3.2 Microsporangium wall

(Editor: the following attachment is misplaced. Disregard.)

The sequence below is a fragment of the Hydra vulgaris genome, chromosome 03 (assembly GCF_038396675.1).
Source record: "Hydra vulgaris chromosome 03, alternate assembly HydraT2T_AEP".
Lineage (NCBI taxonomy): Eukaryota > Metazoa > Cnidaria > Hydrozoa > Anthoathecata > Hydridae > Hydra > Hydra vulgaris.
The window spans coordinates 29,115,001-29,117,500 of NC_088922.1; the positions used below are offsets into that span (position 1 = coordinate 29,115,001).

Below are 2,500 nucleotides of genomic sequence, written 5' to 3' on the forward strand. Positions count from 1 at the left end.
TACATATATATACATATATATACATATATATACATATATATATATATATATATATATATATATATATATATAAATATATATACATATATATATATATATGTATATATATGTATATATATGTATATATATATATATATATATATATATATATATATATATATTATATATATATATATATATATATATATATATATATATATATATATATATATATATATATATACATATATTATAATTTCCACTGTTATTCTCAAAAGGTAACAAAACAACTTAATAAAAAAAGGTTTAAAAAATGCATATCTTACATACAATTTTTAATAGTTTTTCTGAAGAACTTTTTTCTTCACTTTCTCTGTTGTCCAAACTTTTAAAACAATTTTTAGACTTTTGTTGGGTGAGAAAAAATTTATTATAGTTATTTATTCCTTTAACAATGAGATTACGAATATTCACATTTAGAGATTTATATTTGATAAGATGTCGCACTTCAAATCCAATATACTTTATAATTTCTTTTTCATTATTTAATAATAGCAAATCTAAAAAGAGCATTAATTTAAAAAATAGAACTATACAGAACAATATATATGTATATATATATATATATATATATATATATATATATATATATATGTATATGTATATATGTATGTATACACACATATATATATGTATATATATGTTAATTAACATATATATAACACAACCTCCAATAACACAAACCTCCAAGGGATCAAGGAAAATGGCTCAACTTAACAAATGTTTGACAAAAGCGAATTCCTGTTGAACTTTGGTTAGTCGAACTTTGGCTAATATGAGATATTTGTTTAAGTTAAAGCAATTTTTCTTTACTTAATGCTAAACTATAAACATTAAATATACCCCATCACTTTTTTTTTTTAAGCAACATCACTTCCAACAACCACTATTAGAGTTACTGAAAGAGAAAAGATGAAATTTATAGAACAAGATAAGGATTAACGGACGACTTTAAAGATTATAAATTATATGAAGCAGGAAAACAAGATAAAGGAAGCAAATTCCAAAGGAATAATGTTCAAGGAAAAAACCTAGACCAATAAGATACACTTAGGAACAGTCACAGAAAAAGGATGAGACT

The medial and terminal abbreviations, in our opinion, are clearly traced in the formation of an microsporangium wall during angiosperm evolution and expressed in the reduction of a number of cell divisions derived from the parietal layer. In a number of angiosperm species, the microsporangium wall consists of five or more layers; as a result of cell division in the parietal layer, two central layers arise. Periclinal cell divisions of the two central layers lead to the formation of the tapetum, two middle layers, and an endothecium. A further increase in the number of layers of the microsporangium wall occurs mainly due to periclinal cell divisions of one or two middle layers. Additional middle layers can also result from cell division of the endothecium or tapetal layer. Davis [61] considered the last type of wall formation as the initial type and gave it a corresponding name – the basic type. The centrifugal type of microsporangium wall formation, since the time of Warming [71], is known for the fact that as a result of cell division of the parietal layer, the tapetum and the central layer are formed, from which the middle layer and endothecium arise. In the centripetal type, as a result of cell division of the parietal layer, endothecium and the central layer are formed, from which the middle layer and tapetum arise. Thus, the wall in those cases consists of four layers – the epidermis, endothecium, middle layer and tapetum. The centrifugal type of formation of the microsporangium wall is known mainly for dicotyledonous species, which led to Davis’s [61] proposal to designate it as a dicotyledonous type. The centripetal type, monocotyledonous according to the terminology of Davis [61], is more common in monocotyledonous species. In the reduced type, the tapetum and endothecium are directly formed from periclinal divisions of the cells of the parietal layer, the middle layer is absent (Figure 3). There is no objection to the position of Davis that dicotyledonous (centrifugal), monocotyledonous (centripetal) and reduced types of microsporangum wall formation are derivatives of the basic type, in which a more massive microsporangium wall is formed as a result of a greater number of cell divisions. The emergence of various types of angiosperm microsporangia, as well as macrosporangia, can be attributed to phenomena such as allomorphosis.